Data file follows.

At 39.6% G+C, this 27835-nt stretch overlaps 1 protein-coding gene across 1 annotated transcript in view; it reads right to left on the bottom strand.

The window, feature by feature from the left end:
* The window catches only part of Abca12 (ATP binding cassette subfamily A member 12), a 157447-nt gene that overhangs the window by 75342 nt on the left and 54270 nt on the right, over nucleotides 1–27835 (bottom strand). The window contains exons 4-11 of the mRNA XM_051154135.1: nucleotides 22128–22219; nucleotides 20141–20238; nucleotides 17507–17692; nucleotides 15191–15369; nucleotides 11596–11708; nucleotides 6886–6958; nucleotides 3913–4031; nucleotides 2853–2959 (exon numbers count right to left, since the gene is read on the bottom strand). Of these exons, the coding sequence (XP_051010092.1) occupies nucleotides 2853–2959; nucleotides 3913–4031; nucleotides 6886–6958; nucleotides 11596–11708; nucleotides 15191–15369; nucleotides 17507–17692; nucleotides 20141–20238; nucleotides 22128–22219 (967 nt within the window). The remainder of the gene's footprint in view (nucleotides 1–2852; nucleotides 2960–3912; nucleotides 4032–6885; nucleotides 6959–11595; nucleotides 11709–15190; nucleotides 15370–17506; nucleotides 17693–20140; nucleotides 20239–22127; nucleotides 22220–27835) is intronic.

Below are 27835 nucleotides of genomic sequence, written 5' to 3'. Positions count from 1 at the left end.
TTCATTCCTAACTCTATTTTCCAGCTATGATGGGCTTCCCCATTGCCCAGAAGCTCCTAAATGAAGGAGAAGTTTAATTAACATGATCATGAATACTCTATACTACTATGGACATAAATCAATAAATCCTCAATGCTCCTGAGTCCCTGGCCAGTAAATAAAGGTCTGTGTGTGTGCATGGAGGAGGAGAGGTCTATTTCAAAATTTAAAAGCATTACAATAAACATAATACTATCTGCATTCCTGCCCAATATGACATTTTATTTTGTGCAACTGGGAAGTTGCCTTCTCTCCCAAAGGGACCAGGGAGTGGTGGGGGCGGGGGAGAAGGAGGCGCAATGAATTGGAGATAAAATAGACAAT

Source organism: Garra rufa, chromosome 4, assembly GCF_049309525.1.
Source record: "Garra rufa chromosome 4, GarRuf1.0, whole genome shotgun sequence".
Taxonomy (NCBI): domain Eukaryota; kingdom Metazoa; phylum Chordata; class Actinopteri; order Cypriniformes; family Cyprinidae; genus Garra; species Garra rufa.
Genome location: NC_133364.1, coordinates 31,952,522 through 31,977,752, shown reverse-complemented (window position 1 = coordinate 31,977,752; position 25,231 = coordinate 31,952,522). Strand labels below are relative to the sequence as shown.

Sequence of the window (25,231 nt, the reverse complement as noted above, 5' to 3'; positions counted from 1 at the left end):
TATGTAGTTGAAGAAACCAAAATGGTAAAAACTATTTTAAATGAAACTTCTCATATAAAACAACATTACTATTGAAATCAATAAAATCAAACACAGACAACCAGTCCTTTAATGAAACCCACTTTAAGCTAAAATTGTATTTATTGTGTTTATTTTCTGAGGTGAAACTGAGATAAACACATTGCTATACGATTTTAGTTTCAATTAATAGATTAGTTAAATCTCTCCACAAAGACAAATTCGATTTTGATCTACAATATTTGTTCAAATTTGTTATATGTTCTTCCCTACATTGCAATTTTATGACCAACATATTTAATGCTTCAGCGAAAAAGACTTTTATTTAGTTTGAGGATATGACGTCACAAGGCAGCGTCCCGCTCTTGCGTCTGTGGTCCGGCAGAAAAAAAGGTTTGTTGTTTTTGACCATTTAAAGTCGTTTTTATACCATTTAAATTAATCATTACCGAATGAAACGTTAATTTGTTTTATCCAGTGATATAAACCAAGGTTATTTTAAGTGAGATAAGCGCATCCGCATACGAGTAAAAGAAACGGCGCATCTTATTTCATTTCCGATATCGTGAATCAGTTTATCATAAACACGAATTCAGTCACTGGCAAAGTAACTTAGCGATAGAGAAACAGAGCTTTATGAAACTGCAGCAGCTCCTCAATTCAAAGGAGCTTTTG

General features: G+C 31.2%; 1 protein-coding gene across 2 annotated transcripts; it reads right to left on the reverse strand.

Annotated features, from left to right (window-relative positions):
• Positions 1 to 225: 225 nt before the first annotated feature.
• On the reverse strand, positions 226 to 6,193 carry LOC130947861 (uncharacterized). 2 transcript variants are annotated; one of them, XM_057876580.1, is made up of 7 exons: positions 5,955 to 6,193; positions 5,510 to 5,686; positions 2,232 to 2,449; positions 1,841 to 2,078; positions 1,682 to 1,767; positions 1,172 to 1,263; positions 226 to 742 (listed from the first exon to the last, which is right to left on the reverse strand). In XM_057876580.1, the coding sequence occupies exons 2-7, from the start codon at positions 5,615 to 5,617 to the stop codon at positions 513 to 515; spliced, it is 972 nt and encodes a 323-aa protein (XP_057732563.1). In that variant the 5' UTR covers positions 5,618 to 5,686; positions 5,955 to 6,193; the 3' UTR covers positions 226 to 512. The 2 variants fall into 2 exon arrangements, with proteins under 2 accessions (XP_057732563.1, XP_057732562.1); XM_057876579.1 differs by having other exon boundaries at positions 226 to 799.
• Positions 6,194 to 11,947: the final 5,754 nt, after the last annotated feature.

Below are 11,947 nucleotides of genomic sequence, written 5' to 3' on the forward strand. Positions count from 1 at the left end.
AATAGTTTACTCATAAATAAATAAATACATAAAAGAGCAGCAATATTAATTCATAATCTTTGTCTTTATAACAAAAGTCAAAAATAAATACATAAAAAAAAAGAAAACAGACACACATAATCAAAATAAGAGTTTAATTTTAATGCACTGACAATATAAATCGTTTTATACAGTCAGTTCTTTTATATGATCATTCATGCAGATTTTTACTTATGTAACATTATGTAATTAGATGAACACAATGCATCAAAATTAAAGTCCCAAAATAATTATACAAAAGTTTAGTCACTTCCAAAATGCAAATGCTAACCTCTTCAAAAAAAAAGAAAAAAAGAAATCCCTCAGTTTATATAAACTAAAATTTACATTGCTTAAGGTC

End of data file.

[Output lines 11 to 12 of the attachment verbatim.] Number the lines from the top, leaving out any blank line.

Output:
TATGTAGTTGAAGAAACCAAAATGGTAAAAACTATTTTAAATGAAACTTCTCATATAAAACAACATTACTATTGAAATCAATAAAATCAAACACAGACAACCAGTCCTTTAATGAAACCCACTTTAAGCTAAAATTGTATTTATTGTGTTTATTTTCTGAGGTGAAACTGAGATAAACACATTGCTATACGATTTTAGTTTCAATTAATAGATTAGTTAAATCTCTCCACAAAGACAAATTCGATTTTGATCTACAATATTTGTTCAAATTTGTTATATGTTCTTCCCTACATTGCAATTTTATGACCAACATATTTAATGCTTCAGCGAAAAAGACTTTTATTTAGTTTGAGGATATGACGTCACAAGGCAGCGTCCCGCTCTTGCGTCTGTGGTCCGGCAGAAAAAAAGGTTTGTTGTTTTTGACCATTTAAAGTCGTTTTTATACCATTTAAATTAATCATTACCGAATGAAACGTTAATTTGTTTTATCCAGTGATATAAACCAAGGTTATTTTAAGTGAGATAAGCGCATCCGCATACGAGTAAAAGAAACGGCGCATCTTATTTCATTTCCGATATCGTGAATCAGTTTATCATAAACACGAATTCAGTCACTGGCAAAGTAACTTAGCGATAGAGAAACAGAGCTTTATGAAACTGCAGCAGCTCCTCAATTCAAAGGAGCTTTTG

General features: G+C 31.2%; 1 protein-coding gene across 2 annotated transcripts; it reads right to left on the reverse strand.